What We Know About the Devastating California Oil Spill

Audrey Zimmerman

Huntington Beach is known as “Surf City”, but now a ruinous oil spill has changed that. On Friday, Oct. 1, a massive oil spill devastated wildlife along the coast of Huntington Beach, California. The oil spill is one of the largest oil incidents in the United States, although the extent of the spill may not be known for weeks. This spill has not only impacted wildlife but also nearby residents.

What caused the spill?
The oil spill began about 5 miles off the coast between Huntington Beach and Long Beach. Beta Offshore, which is one of the largest oil producers in the state of California, has three offshore oil platforms known as their “Beta Field”. The platforms produce over 336,000 gallons of oil per day. The oil leaked from the company’s San Pedro Pipeline, which expands over 17 miles. Oil from the San Pedro Pipeline had been leaking for over 3 hours before it was shut down early Saturday morning. By the time this was discovered, it had been too late as birds and fish had been washed up along the shoreline, coated in oil. Although it is not confirmed, it is believed that “…a ship’s anchor striking the pipeline was ‘one of the distinct possibilities’ for the cause of the spill,” according to Martyn Willsher, the CEO of Amplify Energy Corp.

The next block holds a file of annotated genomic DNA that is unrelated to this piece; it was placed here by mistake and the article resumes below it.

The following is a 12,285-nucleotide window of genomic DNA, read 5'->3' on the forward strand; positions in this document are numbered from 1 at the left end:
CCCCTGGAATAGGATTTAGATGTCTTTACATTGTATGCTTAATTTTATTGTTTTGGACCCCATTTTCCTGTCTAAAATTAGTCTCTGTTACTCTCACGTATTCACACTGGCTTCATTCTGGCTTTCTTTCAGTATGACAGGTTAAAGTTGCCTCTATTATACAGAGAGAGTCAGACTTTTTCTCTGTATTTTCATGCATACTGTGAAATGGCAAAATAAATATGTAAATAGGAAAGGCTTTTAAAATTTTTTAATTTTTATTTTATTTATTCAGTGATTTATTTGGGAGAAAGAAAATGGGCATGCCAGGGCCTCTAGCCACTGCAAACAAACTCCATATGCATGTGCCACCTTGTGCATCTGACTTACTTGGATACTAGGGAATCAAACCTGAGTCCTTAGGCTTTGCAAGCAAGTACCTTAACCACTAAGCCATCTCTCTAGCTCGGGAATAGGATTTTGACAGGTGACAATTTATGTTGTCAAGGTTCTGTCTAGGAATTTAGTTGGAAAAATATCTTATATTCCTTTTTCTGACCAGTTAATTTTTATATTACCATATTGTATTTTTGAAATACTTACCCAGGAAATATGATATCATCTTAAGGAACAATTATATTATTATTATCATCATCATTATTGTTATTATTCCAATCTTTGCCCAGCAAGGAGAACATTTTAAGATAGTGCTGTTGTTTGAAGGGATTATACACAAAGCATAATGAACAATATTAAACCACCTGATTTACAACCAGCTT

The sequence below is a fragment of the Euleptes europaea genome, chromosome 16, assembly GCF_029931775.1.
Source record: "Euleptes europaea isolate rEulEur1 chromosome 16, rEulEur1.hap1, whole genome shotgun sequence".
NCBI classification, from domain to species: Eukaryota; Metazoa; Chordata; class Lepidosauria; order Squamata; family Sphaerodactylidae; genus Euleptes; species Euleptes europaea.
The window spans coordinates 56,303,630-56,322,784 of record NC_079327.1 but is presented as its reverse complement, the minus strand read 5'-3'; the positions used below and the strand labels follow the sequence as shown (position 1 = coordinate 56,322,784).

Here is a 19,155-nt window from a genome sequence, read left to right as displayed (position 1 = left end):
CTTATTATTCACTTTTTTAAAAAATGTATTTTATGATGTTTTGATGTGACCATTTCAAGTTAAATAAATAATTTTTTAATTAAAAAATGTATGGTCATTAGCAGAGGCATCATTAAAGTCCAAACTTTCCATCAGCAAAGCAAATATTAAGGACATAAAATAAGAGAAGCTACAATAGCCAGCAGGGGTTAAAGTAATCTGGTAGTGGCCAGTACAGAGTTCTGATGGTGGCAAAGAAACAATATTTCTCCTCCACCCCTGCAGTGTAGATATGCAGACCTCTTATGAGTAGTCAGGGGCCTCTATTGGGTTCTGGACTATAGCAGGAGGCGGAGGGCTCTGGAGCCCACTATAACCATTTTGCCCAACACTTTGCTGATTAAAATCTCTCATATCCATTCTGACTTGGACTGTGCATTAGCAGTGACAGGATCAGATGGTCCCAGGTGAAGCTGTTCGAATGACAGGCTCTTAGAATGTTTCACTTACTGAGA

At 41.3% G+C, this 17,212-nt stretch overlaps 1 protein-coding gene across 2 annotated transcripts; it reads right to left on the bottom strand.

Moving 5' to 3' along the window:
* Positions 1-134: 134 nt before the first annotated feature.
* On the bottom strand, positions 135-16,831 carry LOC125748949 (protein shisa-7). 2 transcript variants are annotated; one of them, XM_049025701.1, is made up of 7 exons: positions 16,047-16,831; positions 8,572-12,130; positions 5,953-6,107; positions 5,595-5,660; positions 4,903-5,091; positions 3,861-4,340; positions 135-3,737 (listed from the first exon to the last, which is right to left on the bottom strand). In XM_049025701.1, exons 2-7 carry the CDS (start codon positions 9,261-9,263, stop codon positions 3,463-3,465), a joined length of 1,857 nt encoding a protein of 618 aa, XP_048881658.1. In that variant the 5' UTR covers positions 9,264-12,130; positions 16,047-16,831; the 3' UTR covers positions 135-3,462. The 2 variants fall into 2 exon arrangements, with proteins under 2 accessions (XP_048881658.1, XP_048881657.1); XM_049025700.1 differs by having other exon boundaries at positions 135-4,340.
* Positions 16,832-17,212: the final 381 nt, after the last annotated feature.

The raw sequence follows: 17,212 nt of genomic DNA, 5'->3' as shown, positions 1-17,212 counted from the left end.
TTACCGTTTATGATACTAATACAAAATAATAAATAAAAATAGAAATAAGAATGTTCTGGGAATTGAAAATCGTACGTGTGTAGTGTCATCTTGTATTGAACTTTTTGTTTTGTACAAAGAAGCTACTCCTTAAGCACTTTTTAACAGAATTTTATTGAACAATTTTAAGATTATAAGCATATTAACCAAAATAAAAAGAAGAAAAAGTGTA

What is marine life facing?
An estimated 13 square miles of oil is still spreading due to currents, and has reached as far south as San Clemente. Many marine mammals and birds are at high risk of being severely damaged or facing death as the excessive amount of oil in their habitat can damage their internal organs. Birds that have been coated in oil are now being rehabilitated and stabilized at the Wetlands and Wildlife Care Center. Fisheries are now closed from Sunset Beach to San Clemente ordered by the California Department of Fish. California health experts have warned that the consumption of marine life during an immense oil spill could “threaten public health”.

What is California doing to solve this?
Governor Gavin Newsom has issued a state of emergency for California: “The state is moving to cut red tape and mobilize all available resources to protect public health and the environment,” Newsom says in a health statement. Now, California lawmakers are demanding a stop to oil drilling in the ocean.

“The majority of Californians oppose offshore drilling and with aging infrastructure, we’re likely to see more oil spills in the future if we don’t make a change now,” California representatives Ted Lieu and Julia Brownley said in a statement. “Oil spills are one of the greatest perpetual threats to our coastal communities.”

Agencies such as the Coast Guard are using booms, which are “floating barriers used to contain marine spills,” according to the Oil Spill Prevention and Response website. Trained professionals have also been cleaning up balls of oil washed up along shorelines to prevent any contact with humans and animals. Although experts are doing everything they can to prevent the oil spill from harming wildlife and humans, oil spills as large as this are “…actually impossible to clean up.” according to Miyoko Sakashita, director of the Arizona-based Center for Biological Diversity’s Oceans Program.